Simpson-Bowles call for an additional $2.4 trillion in deficit reduction

Erskine Bowles and Alan Simpson. SOURCE:

Former Senator Alan Simpson (R-Wy.) and former Clinton White House Chief of Staff Erskine Bowles are pressing Congress and the Obama administration to reduce the deficit by another $2.4 trillion over the next decade to “put the debt on a downward path as a share of the economy.”

“Over the medium and long-term, our debt is projected to continue growing faster than the economy. It is simply on an unsustainable path,” the pair wrote in their latest deficit reduction blueprint “A Bipartisan Path Forward to Securing America’s Future”. “The longer we wait the fewer options we will have and the less time we will be able to give individuals and businesses to prepare and adjust.”

Simpson and Bowles, who co-chaired President Barack Obama’s National Commission on Fiscal Responsibility and Reform, argued that the nation’s debt should be “gradually” brought down to 70% of GDP by early next decade.

“What’s the most important thing we need to do is stabilize the debt and keep it on a downward path as a percentage of GDP,” said Bowles at the Politico Playbook Breakfast on Feb. 19th.

Doing so would require another $2.4 trillion in cuts of which 25% would come from health care reductions, 25% from tax reform, and 50% from a combination of mandatory spending cuts, stronger caps on discretionary spending, adoption of chained CPI (consumer price index), and lower debt interest payments.

The health care reductions under the Simpson-Bowles plan would be achieved by cutting Medicare payments to providers, increasing Medicare premiums for higher-income retirees, and reducing drug costs.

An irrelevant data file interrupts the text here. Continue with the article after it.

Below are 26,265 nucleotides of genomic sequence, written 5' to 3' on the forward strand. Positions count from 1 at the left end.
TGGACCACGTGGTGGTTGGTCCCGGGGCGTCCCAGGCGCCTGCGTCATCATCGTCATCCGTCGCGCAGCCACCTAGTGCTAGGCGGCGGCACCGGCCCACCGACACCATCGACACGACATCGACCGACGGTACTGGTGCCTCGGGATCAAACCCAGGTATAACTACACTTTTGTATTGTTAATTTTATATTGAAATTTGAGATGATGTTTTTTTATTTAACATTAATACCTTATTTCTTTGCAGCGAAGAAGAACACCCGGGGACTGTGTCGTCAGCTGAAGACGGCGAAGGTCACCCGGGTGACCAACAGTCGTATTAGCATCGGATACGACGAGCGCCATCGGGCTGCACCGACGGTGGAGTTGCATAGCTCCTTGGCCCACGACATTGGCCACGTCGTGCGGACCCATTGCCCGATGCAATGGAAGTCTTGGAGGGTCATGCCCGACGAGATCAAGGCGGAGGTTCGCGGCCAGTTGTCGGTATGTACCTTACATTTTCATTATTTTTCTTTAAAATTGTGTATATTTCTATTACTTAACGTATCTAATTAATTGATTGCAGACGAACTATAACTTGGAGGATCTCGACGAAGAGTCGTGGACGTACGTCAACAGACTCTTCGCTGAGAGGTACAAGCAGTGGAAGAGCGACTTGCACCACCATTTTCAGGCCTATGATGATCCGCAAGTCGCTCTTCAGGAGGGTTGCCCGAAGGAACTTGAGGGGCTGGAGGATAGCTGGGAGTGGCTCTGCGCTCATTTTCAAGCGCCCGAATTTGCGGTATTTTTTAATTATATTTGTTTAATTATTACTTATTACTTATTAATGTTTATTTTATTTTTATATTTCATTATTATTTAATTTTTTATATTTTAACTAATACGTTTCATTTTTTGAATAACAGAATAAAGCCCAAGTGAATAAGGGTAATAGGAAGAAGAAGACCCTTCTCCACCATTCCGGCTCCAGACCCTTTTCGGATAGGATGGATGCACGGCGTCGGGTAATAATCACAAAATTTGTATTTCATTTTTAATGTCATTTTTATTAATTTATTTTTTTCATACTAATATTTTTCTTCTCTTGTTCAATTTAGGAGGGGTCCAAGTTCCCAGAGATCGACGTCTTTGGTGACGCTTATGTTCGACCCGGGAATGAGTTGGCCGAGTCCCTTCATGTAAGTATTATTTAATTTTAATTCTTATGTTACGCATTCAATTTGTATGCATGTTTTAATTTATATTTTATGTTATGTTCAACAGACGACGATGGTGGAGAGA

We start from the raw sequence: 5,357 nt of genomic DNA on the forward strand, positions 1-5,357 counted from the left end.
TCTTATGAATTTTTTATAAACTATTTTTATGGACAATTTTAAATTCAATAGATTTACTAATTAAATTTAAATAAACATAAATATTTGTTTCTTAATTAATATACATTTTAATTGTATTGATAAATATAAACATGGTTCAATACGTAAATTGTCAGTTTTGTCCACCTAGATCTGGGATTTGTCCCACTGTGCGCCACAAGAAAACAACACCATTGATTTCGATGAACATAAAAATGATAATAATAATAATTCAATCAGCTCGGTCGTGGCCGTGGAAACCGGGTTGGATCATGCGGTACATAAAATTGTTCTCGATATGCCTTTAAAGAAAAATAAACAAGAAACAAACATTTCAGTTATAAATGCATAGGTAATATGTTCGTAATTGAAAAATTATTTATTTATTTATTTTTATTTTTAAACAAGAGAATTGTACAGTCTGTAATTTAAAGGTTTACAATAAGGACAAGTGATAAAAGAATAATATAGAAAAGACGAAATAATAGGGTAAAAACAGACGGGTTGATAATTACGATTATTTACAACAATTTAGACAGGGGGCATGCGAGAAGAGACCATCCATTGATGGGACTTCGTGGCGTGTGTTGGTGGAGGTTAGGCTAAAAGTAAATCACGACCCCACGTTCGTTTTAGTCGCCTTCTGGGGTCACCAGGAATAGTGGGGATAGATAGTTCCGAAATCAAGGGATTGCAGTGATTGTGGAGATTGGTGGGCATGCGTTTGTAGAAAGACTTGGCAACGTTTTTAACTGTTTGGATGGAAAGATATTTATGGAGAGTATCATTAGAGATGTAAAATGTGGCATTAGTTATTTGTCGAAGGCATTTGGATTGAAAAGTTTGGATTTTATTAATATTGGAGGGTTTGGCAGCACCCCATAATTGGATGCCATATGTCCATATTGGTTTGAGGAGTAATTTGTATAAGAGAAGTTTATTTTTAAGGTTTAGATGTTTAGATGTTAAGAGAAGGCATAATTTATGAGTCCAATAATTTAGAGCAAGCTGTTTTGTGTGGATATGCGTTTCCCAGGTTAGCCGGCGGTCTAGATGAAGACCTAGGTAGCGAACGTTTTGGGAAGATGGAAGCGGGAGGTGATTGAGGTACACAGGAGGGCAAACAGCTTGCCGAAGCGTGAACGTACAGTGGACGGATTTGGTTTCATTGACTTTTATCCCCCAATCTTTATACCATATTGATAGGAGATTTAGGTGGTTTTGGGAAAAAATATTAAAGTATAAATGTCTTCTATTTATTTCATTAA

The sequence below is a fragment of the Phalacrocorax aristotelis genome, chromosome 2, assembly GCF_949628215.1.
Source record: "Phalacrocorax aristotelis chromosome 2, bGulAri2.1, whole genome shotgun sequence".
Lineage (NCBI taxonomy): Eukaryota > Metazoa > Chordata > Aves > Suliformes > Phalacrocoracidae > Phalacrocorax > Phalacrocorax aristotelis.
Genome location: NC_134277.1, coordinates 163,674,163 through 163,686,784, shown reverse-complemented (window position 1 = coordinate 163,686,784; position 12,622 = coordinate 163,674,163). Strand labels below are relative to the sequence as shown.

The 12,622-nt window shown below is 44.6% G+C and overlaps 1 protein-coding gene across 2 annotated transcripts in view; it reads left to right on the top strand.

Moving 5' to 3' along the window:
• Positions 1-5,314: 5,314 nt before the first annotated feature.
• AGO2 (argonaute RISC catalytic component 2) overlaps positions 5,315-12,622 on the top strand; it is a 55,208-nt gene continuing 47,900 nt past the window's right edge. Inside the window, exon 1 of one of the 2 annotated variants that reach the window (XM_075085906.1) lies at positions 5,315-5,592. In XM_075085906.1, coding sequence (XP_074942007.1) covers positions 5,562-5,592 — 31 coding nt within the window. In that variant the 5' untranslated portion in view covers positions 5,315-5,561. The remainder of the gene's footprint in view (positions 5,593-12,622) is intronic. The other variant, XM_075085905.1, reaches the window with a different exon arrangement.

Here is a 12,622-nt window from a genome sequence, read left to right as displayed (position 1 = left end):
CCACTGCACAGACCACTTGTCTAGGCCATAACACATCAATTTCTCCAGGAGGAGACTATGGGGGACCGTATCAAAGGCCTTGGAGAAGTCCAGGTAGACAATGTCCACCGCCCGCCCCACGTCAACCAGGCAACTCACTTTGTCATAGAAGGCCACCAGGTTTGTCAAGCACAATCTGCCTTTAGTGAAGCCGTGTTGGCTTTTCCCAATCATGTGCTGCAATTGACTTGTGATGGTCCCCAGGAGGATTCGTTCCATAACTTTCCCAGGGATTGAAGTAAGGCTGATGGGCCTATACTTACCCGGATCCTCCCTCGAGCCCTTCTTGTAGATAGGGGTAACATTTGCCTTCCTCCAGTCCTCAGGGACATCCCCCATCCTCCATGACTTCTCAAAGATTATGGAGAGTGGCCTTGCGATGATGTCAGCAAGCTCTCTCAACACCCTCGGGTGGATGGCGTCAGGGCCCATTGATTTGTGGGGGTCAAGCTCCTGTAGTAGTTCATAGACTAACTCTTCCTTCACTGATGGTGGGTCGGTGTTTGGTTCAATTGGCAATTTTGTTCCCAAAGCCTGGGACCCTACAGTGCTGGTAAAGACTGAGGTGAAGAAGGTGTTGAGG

The tax reforms proposed would eliminate nearly all tax expenditures that Simpson pointed out cost the country about $1 trillion per year.

“180 tax expenditures in the tax code. They’re nothing but spending by any other name. They’re loopholes. They’re deductions. They’re all the works. And guess what? Only 20% of the American people use 80% of them,” said Simpson.

Eliminating the tax expenditures, particularly those that benefit the higher-income earners, would help simplify the tax code and broaden the base or the types of incomes that can be taxed. This, he explained, would raise additional revenue to help pay down the deficit.

In addition to these cuts, Simpson-Bowles have called on Congress to reform Social Security to ensure its solvency beyond 2031 and cap the federal government’s spending on health care to close to the GDP.

“We need to have more cost-sharing with appropriate protections for low-income beneficiaries. We need to have means-testing. We need to get serious about population aging,” said Bowles. “We need to have tort reform. We need to have savings from what we pay to the drug manufacturers, and we need to pay for quality rather than quantity. All of those are really important.”


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